[ ri-vohlt ]
See synonyms for revolt on
verb (used without object)
  1. to break away from or rise against constituted authority, as by open rebellion; cast off allegiance or subjection to those in authority; rebel; mutiny: to revolt against the present government.

  2. to turn away in mental rebellion, utter disgust, or abhorrence (usually followed by from): He revolts from eating meat.

  1. to rebel in feeling (usually followed by against): to revolt against parental authority.

  2. to feel horror or aversion (usually followed by at): to revolt at the sight of blood.

verb (used with object)
  1. to affect with disgust or abhorrence: Such low behavior revolts me.

  1. the act of revolting; an insurrection or rebellion.

  2. an expression or movement of spirited protest or dissent: a voter revolt at the polls.

Origin of revolt

1540–50; (v.) <Middle French revolter<Italian rivoltare to turn around <Vulgar Latin *revolvitāre, frequentative of Latin revolvere to roll back, unroll, revolve; (noun) <French révolte<Italian rivolta, derivative of rivoltare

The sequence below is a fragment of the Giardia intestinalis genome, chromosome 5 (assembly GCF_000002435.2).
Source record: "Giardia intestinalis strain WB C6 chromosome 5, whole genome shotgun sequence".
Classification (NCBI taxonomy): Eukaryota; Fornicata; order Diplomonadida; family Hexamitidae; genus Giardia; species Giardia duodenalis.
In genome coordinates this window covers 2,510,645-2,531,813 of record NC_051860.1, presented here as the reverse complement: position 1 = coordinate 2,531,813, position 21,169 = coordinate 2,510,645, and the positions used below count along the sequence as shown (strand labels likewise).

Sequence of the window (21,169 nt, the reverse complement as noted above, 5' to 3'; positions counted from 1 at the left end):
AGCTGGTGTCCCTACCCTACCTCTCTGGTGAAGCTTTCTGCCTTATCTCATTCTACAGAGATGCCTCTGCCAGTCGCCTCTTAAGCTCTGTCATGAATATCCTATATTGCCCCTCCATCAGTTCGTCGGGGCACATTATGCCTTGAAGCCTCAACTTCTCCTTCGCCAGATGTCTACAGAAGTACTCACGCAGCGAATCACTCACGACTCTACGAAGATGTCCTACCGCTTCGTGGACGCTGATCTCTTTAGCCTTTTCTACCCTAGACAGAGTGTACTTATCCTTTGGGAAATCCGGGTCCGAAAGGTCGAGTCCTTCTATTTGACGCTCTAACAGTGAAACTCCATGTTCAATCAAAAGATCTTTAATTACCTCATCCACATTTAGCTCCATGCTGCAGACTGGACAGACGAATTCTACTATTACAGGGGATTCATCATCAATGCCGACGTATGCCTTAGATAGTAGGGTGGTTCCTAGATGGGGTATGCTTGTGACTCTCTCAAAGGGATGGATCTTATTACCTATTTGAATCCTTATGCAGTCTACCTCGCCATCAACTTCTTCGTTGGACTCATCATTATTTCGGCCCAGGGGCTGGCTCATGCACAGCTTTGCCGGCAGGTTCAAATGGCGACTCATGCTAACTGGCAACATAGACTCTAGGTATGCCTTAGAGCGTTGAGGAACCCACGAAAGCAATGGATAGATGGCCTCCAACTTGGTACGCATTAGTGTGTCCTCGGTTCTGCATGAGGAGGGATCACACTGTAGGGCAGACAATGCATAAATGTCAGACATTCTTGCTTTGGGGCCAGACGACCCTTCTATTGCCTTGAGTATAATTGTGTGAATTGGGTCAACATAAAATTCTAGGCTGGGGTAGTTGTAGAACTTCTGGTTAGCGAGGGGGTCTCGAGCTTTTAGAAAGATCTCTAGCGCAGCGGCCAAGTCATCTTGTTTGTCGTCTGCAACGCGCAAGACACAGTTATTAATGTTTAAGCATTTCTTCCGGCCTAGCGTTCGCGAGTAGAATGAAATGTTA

Other words for revolt

Other words from revolt

  • re·volt·er, noun
  • un·re·volt·ed, adjective

Words that may be confused with revolt

Words Nearby revolt Unabridged Based on the Random House Unabridged Dictionary, © Random House, Inc. 2023

How to use revolt in a sentence

  • The rapid spread of the revolt was not a whit less marvelous than its lack of method or cohesion.

    The Red Year | Louis Tracy
  • Yet, so curiously constituted is the native mind, the blowing-up of the magazine was the final tocsin of revolt.

    The Red Year | Louis Tracy
  • The news of Bruce's revolt and the death of Comyn roused Edward into full martial vigour.

    King Robert the Bruce | A. F. Murison
  • General Pio del Pilar slept in the city every night, ready to give the rocket-signal for revolt.

    The Philippine Islands | John Foreman
  • In vain he warned the King that this was not a revolt but a revolution; the counsels of Polignac were all powerful.

    Napoleon's Marshals | R. P. Dunn-Pattison

British Dictionary definitions for revolt


/ (rɪˈvəʊlt) /

  1. a rebellion or uprising against authority

  2. in revolt in the process or state of rebelling

  1. (intr) to rise up in rebellion against authority

  2. (usually passive) to feel or cause to feel revulsion, disgust, or abhorrence

Origin of revolt

C16: from French révolter to revolt, from Old Italian rivoltare to overturn, ultimately from Latin revolvere to roll back, revolve

Derived forms of revolt

  • revolter, noun

Collins English Dictionary - Complete & Unabridged 2012 Digital Edition © William Collins Sons & Co. Ltd. 1979, 1986 © HarperCollins Publishers 1998, 2000, 2003, 2005, 2006, 2007, 2009, 2012